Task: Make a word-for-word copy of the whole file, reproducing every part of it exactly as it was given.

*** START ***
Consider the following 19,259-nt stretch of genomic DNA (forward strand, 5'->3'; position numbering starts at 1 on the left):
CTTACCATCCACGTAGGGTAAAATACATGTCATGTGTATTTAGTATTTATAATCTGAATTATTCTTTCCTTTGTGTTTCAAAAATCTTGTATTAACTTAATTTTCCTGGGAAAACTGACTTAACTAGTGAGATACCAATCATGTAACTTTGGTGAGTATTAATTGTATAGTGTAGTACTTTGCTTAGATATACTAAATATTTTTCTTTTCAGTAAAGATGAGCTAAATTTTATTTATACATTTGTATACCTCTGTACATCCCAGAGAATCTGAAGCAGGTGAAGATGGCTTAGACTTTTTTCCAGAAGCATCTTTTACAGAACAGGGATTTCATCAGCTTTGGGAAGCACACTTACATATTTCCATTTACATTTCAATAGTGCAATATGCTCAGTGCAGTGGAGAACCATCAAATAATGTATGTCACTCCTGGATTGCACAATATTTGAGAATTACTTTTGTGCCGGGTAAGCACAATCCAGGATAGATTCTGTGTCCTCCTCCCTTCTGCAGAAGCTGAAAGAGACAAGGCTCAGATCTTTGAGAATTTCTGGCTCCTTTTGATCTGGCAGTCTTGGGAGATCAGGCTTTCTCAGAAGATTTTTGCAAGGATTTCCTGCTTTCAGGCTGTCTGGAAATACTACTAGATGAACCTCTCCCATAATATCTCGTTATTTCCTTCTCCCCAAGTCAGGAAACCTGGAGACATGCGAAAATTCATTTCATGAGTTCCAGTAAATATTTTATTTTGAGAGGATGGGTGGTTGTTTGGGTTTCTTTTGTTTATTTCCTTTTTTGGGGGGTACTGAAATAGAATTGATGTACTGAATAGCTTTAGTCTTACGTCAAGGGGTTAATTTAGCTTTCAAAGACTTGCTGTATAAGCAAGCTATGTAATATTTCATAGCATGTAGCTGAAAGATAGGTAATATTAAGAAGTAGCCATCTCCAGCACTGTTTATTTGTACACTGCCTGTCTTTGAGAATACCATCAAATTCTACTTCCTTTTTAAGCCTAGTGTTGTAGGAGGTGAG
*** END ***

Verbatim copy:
Consider the following 19,259-nt stretch of genomic DNA (forward strand, 5'->3'; position numbering starts at 1 on the left):
CTTACCATCCACGTAGGGTAAAATACATGTCATGTGTATTTAGTATTTATAATCTGAATTATTCTTTCCTTTGTGTTTCAAAAATCTTGTATTAACTTAATTTTCCTGGGAAAACTGACTTAACTAGTGAGATACCAATCATGTAACTTTGGTGAGTATTAATTGTATAGTGTAGTACTTTGCTTAGATATACTAAATATTTTTCTTTTCAGTAAAGATGAGCTAAATTTTATTTATACATTTGTATACCTCTGTACATCCCAGAGAATCTGAAGCAGGTGAAGATGGCTTAGACTTTTTTCCAGAAGCATCTTTTACAGAACAGGGATTTCATCAGCTTTGGGAAGCACACTTACATATTTCCATTTACATTTCAATAGTGCAATATGCTCAGTGCAGTGGAGAACCATCAAATAATGTATGTCACTCCTGGATTGCACAATATTTGAGAATTACTTTTGTGCCGGGTAAGCACAATCCAGGATAGATTCTGTGTCCTCCTCCCTTCTGCAGAAGCTGAAAGAGACAAGGCTCAGATCTTTGAGAATTTCTGGCTCCTTTTGATCTGGCAGTCTTGGGAGATCAGGCTTTCTCAGAAGATTTTTGCAAGGATTTCCTGCTTTCAGGCTGTCTGGAAATACTACTAGATGAACCTCTCCCATAATATCTCGTTATTTCCTTCTCCCCAAGTCAGGAAACCTGGAGACATGCGAAAATTCATTTCATGAGTTCCAGTAAATATTTTATTTTGAGAGGATGGGTGGTTGTTTGGGTTTCTTTTGTTTATTTCCTTTTTTGGGGGGTACTGAAATAGAATTGATGTACTGAATAGCTTTAGTCTTACGTCAAGGGGTTAATTTAGCTTTCAAAGACTTGCTGTATAAGCAAGCTATGTAATATTTCATAGCATGTAGCTGAAAGATAGGTAATATTAAGAAGTAGCCATCTCCAGCACTGTTTATTTGTACACTGCCTGTCTTTGAGAATACCATCAAATTCTACTTCCTTTTTAAGCCTAGTGTTGTAGGAGGTGAG